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Myelogram

What is a myelogram?

A myelogram is an invasive diagnostic procedure that helps the physician determine whether your symptoms are because of spinal-cord tumors, bone spurs or spinal cord compressions from a herniated disk. A myelogram is a spinal tap with minimal pain followed by an injection of special dye into the spinal canal. A real-time X-ray records the images formed by the dye. The dye used in the procedure shows up white on X-rays whereas regular X-rays only provide images of bones. This helps the physician and radiologist view the spinal cord and canal in detail.

How is a myelogram performed?

The myelogram is done in the Diagnostic Imaging Department. You will be asked to arrive one to two hours before the test to complete some paperwork. Any potential complications or side effects will be explained, and you will be asked to sign a permission form. You will change into a gown, and you will usually be given oral sedation to help you relax. Please be sure to inform the nurse of any medicines taken that day, specifically any pain medicines.

The first part of the test is myelogram procedure. A technician will help you get into position on a table, usually on your stomach. Your back will be cleansed and a local anesthetic will be injected into the lower back where the spinal needle will be inserted. When the area is numb, the radiologist will place a needle into the spinal canal and inject a colorless contrast material. X-rays then will be taken of your spine from various directions. A myelogram of the neck differs slightly in that the head of the table will be tilted down to help the contrast travel to the neck.

The second part of the test involves computed tomography scanning to get the additional pictures from perspectives that cannot be obtained with routine X-rays. Computed tomography is painless, and it usually takes about one hour. You will return to a recovery area and remain on bedrest for four to six hours after the test.

How do I prepare for the myelogram test?

  • Arrange for someone to drive you home after the procedure.
  • Bring a book or magazines.
  • Bring your routine and pain medicines with you. Do not take any other medicines after you arrive without permission from the nurse.
  • Do not drink or eat anything after midnight the night before the test. If you take daily medicine, take it with a sip of water and be sure to tell the nurse or technician what you have taken and when.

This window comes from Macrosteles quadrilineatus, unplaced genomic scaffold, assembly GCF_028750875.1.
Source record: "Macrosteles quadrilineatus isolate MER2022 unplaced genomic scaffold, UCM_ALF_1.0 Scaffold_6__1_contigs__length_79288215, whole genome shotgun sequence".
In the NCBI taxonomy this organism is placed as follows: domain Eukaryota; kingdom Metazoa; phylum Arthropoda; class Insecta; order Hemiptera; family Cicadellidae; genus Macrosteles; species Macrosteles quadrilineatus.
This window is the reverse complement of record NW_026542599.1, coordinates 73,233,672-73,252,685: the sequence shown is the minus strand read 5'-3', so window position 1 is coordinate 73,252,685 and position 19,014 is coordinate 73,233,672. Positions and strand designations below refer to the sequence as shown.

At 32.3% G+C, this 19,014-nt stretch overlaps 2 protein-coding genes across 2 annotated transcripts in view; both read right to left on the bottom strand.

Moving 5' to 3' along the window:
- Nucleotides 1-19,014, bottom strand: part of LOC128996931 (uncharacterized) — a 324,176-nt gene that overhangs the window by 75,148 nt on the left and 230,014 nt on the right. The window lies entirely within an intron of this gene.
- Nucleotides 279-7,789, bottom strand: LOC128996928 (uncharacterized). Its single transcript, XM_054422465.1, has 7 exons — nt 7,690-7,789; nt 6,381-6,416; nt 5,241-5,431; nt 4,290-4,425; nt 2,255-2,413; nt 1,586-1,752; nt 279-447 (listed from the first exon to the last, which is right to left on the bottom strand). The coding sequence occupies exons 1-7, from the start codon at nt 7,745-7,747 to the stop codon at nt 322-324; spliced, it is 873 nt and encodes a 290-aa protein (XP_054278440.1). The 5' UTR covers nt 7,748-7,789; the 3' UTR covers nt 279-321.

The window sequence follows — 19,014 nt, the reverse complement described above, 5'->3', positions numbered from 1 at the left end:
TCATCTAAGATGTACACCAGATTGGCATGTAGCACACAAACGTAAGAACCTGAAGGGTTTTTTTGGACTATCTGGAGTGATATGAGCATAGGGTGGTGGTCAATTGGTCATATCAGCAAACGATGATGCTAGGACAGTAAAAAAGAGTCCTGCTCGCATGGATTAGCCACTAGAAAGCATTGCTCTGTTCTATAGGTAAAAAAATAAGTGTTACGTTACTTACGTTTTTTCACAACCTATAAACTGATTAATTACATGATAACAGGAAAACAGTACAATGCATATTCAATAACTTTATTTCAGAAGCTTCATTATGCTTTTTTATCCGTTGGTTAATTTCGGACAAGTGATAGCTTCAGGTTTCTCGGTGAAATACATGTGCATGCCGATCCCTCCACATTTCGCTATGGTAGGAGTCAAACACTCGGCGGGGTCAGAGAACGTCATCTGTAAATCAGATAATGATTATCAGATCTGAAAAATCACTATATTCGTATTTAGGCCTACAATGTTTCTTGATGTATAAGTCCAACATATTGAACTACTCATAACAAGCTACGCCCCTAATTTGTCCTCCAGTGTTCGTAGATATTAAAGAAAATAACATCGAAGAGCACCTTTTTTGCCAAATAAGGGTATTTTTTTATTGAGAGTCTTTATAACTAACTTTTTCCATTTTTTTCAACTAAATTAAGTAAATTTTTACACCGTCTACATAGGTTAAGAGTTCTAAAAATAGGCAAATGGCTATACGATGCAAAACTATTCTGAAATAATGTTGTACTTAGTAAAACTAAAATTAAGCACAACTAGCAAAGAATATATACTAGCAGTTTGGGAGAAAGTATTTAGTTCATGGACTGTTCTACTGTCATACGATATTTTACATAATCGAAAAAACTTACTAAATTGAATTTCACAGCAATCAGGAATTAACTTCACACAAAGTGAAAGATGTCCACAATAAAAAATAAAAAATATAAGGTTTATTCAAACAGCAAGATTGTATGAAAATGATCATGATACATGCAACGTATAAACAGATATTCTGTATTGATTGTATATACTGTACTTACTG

• Drink extra fluids the day before the test to help increase fluid in your body and decrease your risk of developing a headache.
  • Leave valuables at home.
  • Wear comfortable clothing. Plan to spend up to 10 hours at the hospital.

Are there any special instructions for after the myelogram?

  • Drink extra fluids the day after the test.
  • For 48 hours after the test, do nothing but bedrest with your head as flat as possible to help prevent a headache. Only get up if necessary. If a headache should develop, please notify your physician’s nurse. Although the risk of a headache is low, these preventive tips before and after the procedure can decrease the chances further.
  • If you experience discomfort at the injection site, you may apply an ice pack for 30 minutes, and off for at least an hour.

Please call the nurse if you have other concerns after the test.

Are there any special concerns my physician should know before my myelogram?

Notify your physician if you:

  • Are allergic to any medicine
  • Are diabetic or taking the medicine Glucophage, or if you require insulin injections. You may want to check with your family physician on how you should handle the timing of the injections because your meals will be delayed the day of the test.
  • Are or could possibly be pregnant
  • Are taking any blood thinner medicines, specifically Coumadin or heparin
  • Have epilepsy or seizures
  • Have had an allergic reaction to X-ray dye or Xylocaine